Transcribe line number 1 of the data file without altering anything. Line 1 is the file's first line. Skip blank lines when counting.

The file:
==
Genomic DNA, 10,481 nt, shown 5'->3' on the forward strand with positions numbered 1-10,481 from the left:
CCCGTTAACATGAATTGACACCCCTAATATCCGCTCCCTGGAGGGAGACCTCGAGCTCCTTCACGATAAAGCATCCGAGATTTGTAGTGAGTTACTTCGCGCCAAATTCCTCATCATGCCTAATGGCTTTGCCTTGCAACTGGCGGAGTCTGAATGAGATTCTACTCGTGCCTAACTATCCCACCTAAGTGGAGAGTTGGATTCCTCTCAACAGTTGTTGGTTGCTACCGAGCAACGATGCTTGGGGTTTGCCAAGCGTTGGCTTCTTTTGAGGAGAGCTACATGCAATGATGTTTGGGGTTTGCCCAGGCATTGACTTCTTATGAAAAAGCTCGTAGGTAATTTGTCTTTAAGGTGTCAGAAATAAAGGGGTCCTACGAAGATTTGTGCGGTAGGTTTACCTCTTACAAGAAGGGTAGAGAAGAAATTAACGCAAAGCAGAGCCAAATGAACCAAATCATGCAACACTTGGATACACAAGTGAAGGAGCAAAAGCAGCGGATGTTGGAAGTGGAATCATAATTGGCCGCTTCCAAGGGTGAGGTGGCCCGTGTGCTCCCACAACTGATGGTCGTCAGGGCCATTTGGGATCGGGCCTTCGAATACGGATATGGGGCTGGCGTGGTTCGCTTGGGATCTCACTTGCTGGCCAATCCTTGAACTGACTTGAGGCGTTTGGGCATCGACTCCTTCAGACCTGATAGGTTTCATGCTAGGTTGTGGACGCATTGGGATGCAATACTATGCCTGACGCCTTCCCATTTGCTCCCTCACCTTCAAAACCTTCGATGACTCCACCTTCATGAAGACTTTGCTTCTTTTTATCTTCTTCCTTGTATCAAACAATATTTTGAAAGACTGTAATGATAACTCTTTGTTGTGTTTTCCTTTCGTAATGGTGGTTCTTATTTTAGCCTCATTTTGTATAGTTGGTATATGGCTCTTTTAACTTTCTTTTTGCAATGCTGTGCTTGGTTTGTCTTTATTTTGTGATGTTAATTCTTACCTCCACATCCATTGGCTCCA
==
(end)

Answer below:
Genomic DNA, 10,481 nt, shown 5'->3' on the forward strand with positions numbered 1-10,481 from the left: